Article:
Throw Out Fifty Things

Monday Morning Motivator: I Saved My Life...You Save Yours

I SAVED MY LIFE...YOU SAVE YOURS

February is Women’s Heart Month. Over a half million women die every year from heart disease and most of them didn’t have to. I was almost one of them. Here’s my story:

 

“I’ll never make it,” I thought. “When did these stairs get so steep?! I’m gonna look like an idiot if I fall down in front of everybody...” It was a blisteringly hot July day, one of the hottest I can remember, and the humidity was off the charts. I was dragging myself up the subway stairs at the Lexington Avenue and 51st Street stop. I’m not kidding about the “dragging.” I was literally pulling myself up the railing, arm over arm and sort of grunting. Very attractive. Plus, I felt like fainting. “Nevermind,” I said out loud, "I bet everyone in NYC feels like fainting right now.” But I doubt if everyone in NYC had what I had: a cold, dark, hollow feeling in the center of my chest....and my arms felt really tired. “Probably from the pulling,” I said. I made it up the stairs and staggered to my office a few blocks away. I actually thought of stopping in the deli and asking them to call an ambulance but I didn’t want to bother anybody...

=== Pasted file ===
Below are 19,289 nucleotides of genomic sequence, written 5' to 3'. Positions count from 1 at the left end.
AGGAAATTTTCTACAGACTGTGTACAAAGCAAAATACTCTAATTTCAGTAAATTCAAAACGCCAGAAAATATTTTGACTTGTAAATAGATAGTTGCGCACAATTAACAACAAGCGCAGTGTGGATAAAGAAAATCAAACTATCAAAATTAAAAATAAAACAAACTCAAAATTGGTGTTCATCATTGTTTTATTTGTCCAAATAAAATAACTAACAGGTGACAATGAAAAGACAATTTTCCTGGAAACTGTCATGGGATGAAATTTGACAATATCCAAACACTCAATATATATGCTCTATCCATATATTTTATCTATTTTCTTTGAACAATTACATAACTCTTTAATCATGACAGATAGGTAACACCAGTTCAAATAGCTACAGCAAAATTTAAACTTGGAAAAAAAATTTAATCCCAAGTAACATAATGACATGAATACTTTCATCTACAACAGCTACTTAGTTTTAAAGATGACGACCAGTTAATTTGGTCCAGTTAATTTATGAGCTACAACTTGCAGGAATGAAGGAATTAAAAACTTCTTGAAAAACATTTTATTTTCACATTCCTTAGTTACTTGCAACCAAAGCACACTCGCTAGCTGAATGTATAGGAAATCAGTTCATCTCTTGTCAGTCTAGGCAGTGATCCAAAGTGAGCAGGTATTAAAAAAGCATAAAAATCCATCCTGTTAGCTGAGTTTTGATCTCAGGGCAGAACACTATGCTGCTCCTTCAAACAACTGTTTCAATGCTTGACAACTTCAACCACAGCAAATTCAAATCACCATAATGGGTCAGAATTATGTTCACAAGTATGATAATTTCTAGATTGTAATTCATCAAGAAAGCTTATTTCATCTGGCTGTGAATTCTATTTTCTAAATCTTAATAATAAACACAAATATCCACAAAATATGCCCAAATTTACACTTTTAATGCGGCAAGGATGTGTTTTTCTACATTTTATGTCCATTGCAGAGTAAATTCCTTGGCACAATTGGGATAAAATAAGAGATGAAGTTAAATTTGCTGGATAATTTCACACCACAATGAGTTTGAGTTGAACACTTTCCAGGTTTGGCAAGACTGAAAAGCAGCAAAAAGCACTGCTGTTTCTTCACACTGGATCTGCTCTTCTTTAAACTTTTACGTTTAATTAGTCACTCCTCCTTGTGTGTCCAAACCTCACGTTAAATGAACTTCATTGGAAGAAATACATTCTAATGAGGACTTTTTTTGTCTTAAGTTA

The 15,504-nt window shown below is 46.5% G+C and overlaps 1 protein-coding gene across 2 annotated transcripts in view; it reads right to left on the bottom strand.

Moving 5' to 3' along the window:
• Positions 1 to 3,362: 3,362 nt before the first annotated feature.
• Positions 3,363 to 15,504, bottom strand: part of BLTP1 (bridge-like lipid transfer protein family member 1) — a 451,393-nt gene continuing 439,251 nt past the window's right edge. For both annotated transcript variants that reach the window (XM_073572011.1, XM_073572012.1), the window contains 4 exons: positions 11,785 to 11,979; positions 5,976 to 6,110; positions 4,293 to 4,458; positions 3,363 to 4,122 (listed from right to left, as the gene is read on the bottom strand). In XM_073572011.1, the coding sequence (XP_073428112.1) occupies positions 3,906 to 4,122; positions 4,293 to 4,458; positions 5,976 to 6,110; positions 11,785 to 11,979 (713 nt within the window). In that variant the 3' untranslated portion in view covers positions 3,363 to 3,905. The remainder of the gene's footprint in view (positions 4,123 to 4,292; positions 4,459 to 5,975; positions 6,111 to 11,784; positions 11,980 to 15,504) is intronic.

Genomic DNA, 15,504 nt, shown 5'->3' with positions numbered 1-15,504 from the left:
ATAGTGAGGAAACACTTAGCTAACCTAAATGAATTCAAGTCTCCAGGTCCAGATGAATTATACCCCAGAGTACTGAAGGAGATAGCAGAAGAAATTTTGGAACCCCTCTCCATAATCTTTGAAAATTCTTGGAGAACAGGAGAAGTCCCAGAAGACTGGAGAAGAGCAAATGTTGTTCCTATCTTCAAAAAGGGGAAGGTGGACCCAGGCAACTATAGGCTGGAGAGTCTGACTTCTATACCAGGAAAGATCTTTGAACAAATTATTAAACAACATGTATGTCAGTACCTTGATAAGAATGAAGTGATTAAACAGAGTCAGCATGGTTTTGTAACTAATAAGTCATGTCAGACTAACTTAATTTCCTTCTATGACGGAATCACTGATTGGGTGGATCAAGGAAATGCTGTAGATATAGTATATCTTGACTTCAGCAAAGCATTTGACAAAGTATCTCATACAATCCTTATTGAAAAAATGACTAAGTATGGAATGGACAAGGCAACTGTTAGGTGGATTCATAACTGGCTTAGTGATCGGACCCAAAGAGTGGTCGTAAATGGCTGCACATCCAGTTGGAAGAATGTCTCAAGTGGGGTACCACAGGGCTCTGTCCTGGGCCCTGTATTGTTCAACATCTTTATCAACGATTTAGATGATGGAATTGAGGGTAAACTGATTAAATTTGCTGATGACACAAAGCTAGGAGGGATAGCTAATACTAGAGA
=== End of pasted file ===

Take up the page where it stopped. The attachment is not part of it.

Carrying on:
I plopped myself down at my desk and felt a little bit better. The “cold, dark, hollow feeling” faded away. “Glad that’s over,” I said (out loud, of course.) But was it? I’d had the same feeling a few times in the last couple of weeks but hadn’t thought much of it. And I’d had heart “palpitations” for a few years but whenever I’d mentioned it during my annual physicals, my doctor would say, “Don’t worry about it, Gail. Women get palpitations. And look at you, you’re healthy as a horse!  Your blood pressure’s perfect, your chest X-ray’s perfect, your EKG’s perfect and your good cholesterol’s so high, I wish I could inject it into the bloodstreams of some of my other patients! (The “bad” cholesterol was another story...) Just keep doing what you’re doing.” So I did. But there I was...alone in my office. Well, not really alone, it turns out. I heard this voice: “Wait a minute, Gail, “ it said, "are you crazy? This isn’t good. Tired arms aren’t good. Who are you kidding? Something could be wrong...” “Don’t be ridiculous,” I snapped back. “I’m healthy as a horse!” “Yeah, maybe, maybe not,” the voice said, “and what about the people who love you? You want to be here for them, don’t you?” Well, that did it. That was a true defining moment in my life. One I’ll never forget. I listened to my heart. “Hey,” I shouted out to my assistant, “didn’t somebody give us the name of some cardiologist?”